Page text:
• Left Ankle -lateral malleolus and fibular fractures with compromised articular surface requiring open reduction internal fixation surgery with the insertion of a metal plate and seven screws
  • 20 day hospital admission (discharged using wheelchair after which for several months plaintiff required a long leg brace, crutches and a cane which she relied upon for eight months and still uses from time to time

  • Extensive physical therapy over five months
  • Future surgery needed to remove surgical hardware to alleviate pain
  • Post-traumatic arthritis in both the knee and ankle
  • Future ankle fusion surgery
  • Continuing pain and disabilities in knee and ankle leaving plaintiff unable to walk more than five blocks or stand for long periods or enjoy dancing or racquetball as she used to before the accident
  • Post-traumatic stress disorder (“PTSD”) – nightmares, irritability, social withdrawal and depression

The defense contended that plaintiff made a good recovery, she will not need ankle fusion surgery, over-the-counter medication could alleviate plaintiff’s pain completely and the PTSD claim was not significant (because plaintiff underwent only a few months of mental health treatment, never took any medication for PTSD and it had very little impact on her scholastic or career endeavors, or activities of daily living).

The jurors also awarded $350,000 for future medical expenses. This award was reduced on appeal to $17,800 because there was no adequate  proof of future medical costs other than $17,800 for future orthopedic surgeries. Plaintiff argued on appeal that the award should be sustained because the jury must have included about $300,000 in medical expenses for future treatment of PTSD. In his closing argument, though, plaintiff’s attorney requested only $10,800 for the hardware removal surgery.

Inside Information:

  • At the time of the accident, plaintiff was a student at York College in Queens. She withdrew from classes for the spring semester and was unable to attend summer classes. She returned to college in September of 2011 and graduated two years later with a degree in accounting. At the time of trial, she was working two jobs – at a day care center in Brooklyn and for an accountant in Queens. There was no claim for lost earnings.
  • In their closing arguments, defense counsel suggested a pain and suffering award of $150,000 while plaintiff’s counsel suggested the exact $3,000,000 awarded by the jury.
  • Defense counsel argued on appeal that the pain and suffering award should be reduced to “under $1 million.”

 

On August 16, 2006 Arnulfo Ahumada was working as a parking attendant in a parking garage at NYU Langone Medical Center at 530 First Avenue in Manhattan when he was struck by a rolling car whose driver had mistakenly left it on the ramp with its gear in neutral instead of park.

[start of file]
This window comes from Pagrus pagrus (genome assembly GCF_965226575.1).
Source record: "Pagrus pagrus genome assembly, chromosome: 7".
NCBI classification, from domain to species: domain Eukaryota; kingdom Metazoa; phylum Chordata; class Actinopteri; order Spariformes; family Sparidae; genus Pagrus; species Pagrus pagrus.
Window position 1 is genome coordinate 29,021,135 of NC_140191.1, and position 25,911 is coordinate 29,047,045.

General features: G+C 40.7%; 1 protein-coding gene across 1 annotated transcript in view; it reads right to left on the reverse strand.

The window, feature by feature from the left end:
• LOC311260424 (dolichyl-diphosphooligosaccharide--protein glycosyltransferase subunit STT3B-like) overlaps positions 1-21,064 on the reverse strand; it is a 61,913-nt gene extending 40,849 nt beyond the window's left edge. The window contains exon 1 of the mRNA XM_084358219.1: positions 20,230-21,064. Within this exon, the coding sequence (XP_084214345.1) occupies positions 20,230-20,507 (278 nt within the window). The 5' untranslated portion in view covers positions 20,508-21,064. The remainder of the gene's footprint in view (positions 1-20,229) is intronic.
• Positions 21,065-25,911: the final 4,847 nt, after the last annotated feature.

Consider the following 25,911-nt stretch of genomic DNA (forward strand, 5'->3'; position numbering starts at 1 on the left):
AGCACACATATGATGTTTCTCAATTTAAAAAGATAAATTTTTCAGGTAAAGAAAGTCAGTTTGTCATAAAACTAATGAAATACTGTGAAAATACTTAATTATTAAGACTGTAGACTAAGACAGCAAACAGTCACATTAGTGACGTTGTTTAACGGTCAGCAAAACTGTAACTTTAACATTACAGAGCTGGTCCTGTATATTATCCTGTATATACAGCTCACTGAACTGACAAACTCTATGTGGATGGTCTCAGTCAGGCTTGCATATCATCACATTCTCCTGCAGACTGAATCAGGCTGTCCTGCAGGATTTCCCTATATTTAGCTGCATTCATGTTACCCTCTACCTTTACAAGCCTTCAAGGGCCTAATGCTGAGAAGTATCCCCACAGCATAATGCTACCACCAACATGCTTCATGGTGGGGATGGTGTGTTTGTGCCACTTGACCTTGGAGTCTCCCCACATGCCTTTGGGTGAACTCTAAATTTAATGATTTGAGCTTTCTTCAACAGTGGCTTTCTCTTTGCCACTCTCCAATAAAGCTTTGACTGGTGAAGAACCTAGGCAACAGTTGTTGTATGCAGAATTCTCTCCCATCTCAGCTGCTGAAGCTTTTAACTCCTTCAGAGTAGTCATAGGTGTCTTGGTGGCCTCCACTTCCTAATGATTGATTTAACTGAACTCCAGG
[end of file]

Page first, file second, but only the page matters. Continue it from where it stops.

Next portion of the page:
Mr. Ahumada, then a 51 year old Bronx resident, claimed significant knee and low back injuries and sued the driver of the car. At trial in August 2015, the judge rendered a directed verdict on liability against the driver and the matter then proceeded to an assessment of damages. The Bronx County jury awarded plaintiff pain and suffering damages in the sum of $750,000 ($500,000 past – nine years, $250,000 future – 10 years). The trial judge agreed with the defense that the awards were excessive and he ordered that the verdict be set aside and a new trial be held on damages. Plaintiff’s appeal followed.

In Ahumada v. Drogan (1st Dept. 2017), the appellate court agreed with the trial judge that the verdict was excessive but found that the judge should have allowed pain and suffering damages in the sum of $450,000 ($300,000 past, $150,000 future).

The decision mentions only that plaintiff’s injuries included a fractured fibula. Here are the injury details:

  • ambulance transport to hospital with complaints of bilateral knee pain and low back pain; treated and released to home with crutches and pain medication
  • admitted to hospital in the ensuing week for two days for possible blood clots in left leg
  • non-displaced left proximal fibular fracture
  • left knee torn meniscus requiring arthroscopic surgery  on 10/26/06

  • on crutches eight months, cane one month
  • out of work seven months
  • extensive physical therapy regimens both before and after surgery
  • herniated disc at L4-5
  • continuing knee and back pain
  • unable to resume bicycle riding, playing soccer, running or prolonged walking or standing

The jury heard extensive medical testimony on behalf of each side including expert orthopedic surgeons Leonard Harrison, M.D. for plaintiff and Mark I. Pitman, M.D. for defendant.

The defense  argued that the fibula fracture was insignificant (especially because it had not been diagnosed until several days later when plaintiff was examined for possible blood clots in his leg), the herniated disc was also insignificant (because there was no impingement on any nerve root) and the meniscus was merely shaved down and not repaired. Furthermore, the defense argued that plaintiff returned to work without restrictions seven months after this accident, hadn’t had any medical treatment for his knee injury for almost eight years and that a subsequent car accident (on 10/5/10) was the cause of any knee or back pain or disability that still existed as of trial and he had a pending lawsuit for that accident in which he’d be compensated for all of his injuries.

Plaintiff countered that the 2010 accident had nothing to do with his left knee or back (the injuries in the subsequent accident were to plaintiff’s neck and shoulder) and that his leg and back injuries are permanent, painful and disabling with the possibility of needing a total knee replacement some time in the future.

Inside Information:

  • The trial judge gave instructions to the jury (the jury charge) that included the issue of the subsequent accident.
  • In his summation, defense counsel suggested that the jury award damages only for past pain and suffering; plaintiff’s counsel asked for $3,000,000 equally split between past and future.